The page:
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October 1969

Xanthomata in Primary Hyperlipoproteinemia: A Classification Based on the Lipoprotein Pattern of the Blood

Author Affiliations

The Netherlands

From the Department of Dermatology (Drs. Polano and Baes), and the Department of Endocrinology and Metabolic Diseases (Drs. Hulsmans and Querido), Leiden University Hospital, and The Gaubius Institute of the University of Leiden, The Netherlands (Drs. Pries and van Gent).

Arch Dermatol. 1969;100(4):387-400. doi:10.1001/archderm.1969.01610280005001

Analysis of the lipid and lipoprotein levels in the blood of 23 hyperlipoproteinemic patients with xanthomata, permitted the separation of three clinical types on the basis of the % β-lipids. These corresponded to types II, III, and IV of Fredrickson. This separation is important because type IV and to a lesser degree III are carbohydrate induced and improve rapidly on a weight reducing diet and carbohydrate restriction.

The level of triglycerides in the plasma is the most helpful information for rapid differentiation of cases of primary hyperlipidemia: (less than 350 mg/100 cc in type II, more than 350 mg/100 cc in types I, III, IV, or V). Serum cholesterol determination is not of further aid, because it is elevated in types II, III, and IV. The very rare types I and V can be excluded by the absence of excess quantities of chylomicrons. Final distinction between types III and IV is accomplished by determining the percentage of pre-β-lipids.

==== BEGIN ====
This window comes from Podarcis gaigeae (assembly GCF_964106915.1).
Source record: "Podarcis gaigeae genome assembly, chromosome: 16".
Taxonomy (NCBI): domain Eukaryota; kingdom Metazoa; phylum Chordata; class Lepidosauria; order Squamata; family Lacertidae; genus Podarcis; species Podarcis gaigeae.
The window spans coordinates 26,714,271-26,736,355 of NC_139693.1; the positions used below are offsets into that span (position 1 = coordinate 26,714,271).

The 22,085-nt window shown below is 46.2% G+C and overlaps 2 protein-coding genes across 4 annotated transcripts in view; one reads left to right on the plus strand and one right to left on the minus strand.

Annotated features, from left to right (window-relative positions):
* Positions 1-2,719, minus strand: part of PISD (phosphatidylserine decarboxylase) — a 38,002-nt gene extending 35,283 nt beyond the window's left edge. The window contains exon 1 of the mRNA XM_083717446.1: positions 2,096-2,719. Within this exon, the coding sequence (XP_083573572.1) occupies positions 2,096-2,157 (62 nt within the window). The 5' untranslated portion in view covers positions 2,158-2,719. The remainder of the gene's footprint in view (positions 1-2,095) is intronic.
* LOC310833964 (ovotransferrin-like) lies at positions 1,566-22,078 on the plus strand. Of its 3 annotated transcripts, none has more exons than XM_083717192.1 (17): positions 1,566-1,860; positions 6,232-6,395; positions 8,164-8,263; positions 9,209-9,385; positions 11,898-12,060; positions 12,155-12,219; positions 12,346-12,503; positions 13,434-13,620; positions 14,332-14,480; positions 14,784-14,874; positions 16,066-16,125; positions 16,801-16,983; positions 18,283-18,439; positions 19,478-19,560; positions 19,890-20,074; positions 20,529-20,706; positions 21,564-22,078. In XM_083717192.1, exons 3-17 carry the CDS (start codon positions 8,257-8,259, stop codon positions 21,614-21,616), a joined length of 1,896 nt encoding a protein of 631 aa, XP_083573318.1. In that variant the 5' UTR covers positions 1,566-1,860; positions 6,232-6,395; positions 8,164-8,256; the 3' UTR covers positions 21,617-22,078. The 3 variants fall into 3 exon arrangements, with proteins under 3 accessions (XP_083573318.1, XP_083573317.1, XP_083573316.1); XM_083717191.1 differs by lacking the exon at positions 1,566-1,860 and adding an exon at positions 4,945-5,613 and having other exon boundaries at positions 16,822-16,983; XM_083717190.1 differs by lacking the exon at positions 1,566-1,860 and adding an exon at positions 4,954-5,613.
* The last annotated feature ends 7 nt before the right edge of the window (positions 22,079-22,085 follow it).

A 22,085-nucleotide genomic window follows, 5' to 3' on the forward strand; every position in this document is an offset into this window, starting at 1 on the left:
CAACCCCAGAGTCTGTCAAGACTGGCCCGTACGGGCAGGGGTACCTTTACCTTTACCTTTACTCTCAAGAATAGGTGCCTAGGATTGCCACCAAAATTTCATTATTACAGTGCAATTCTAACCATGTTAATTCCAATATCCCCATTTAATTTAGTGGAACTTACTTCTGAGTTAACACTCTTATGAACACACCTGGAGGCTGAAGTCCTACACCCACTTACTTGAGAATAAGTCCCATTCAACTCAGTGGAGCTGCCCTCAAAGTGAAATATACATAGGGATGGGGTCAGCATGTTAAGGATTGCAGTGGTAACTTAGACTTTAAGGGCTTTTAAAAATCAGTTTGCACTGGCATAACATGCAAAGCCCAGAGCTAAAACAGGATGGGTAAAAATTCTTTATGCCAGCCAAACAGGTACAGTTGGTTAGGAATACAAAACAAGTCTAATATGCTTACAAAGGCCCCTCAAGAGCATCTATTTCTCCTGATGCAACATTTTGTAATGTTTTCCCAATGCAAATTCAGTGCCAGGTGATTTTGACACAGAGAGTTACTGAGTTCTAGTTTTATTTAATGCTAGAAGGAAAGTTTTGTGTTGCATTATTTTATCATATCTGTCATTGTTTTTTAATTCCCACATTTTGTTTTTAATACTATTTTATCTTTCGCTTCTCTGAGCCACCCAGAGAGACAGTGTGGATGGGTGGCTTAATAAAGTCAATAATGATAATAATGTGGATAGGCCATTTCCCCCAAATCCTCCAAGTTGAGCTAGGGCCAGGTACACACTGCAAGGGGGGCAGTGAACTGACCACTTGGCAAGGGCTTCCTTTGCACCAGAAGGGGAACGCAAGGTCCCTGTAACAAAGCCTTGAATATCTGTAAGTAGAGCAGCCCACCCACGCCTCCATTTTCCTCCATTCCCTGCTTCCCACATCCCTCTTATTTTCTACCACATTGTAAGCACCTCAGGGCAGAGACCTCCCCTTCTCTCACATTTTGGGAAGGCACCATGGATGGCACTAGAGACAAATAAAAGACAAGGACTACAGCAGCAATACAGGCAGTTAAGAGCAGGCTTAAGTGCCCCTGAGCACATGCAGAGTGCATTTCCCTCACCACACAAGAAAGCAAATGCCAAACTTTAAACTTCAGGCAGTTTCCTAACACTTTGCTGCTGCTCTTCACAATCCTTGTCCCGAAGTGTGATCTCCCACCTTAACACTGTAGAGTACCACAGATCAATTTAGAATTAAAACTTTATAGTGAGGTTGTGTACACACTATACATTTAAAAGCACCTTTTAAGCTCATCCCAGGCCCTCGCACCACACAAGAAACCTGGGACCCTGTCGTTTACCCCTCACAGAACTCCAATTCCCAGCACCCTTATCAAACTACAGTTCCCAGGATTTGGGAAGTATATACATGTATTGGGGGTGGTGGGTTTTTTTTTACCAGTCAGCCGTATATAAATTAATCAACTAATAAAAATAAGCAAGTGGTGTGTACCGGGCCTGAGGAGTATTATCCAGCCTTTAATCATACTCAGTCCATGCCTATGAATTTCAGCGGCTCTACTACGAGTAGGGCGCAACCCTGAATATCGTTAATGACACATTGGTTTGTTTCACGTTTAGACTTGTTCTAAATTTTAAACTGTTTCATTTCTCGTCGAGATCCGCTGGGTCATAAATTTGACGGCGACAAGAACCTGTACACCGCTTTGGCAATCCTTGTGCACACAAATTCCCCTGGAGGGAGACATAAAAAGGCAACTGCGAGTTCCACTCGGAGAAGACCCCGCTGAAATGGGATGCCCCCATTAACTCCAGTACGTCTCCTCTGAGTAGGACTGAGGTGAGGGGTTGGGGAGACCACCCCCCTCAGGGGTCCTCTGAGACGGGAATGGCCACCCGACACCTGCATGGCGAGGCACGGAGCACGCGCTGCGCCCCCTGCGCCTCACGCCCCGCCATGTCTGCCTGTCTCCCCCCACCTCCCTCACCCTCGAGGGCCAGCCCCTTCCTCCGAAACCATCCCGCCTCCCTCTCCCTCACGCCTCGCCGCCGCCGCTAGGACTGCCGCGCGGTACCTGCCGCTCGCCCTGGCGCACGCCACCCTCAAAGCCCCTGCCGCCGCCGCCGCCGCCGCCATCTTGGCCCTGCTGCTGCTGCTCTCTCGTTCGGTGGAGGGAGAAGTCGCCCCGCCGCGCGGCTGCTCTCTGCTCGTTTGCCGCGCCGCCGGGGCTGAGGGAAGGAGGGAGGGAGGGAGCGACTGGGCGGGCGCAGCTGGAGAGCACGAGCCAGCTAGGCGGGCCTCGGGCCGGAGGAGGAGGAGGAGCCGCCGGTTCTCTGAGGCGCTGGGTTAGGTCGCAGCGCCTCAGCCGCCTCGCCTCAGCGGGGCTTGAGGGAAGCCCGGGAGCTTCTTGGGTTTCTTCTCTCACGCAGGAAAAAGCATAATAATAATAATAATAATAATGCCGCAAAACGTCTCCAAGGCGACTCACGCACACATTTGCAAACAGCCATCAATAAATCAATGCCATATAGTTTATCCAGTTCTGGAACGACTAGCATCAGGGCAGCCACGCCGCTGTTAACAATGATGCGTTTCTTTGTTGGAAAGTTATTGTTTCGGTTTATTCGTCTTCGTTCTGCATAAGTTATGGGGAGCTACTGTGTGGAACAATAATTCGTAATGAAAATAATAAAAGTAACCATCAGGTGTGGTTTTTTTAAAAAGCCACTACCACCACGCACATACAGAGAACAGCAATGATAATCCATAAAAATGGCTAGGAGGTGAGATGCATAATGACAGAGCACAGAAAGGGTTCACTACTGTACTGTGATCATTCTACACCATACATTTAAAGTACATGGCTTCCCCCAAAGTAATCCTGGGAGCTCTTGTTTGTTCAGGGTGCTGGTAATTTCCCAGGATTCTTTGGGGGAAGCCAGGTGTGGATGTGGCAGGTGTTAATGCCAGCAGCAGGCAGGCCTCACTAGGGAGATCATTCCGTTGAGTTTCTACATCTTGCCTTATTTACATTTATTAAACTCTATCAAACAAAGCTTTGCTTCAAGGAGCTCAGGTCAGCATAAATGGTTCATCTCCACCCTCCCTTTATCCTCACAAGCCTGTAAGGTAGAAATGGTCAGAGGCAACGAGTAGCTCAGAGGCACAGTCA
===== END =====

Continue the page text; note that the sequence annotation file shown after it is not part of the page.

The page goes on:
Hyperbeta-lipoproteinemia (type II) is characterized clinically by xanthoma tendineum and xanthelasma palpebrarum. In hyperpre-β-lipoproteinemia (type IV), xanthoma striatum palmare (or xanthochromia), and xanthoma papuloeruptivum are characteristic. Type III has clinical findings of both type II and type IV. Xanthoma tuberosum is found with equal frequency on all three types. Types II and III are frequently complicated by atherosclerotic heart disease.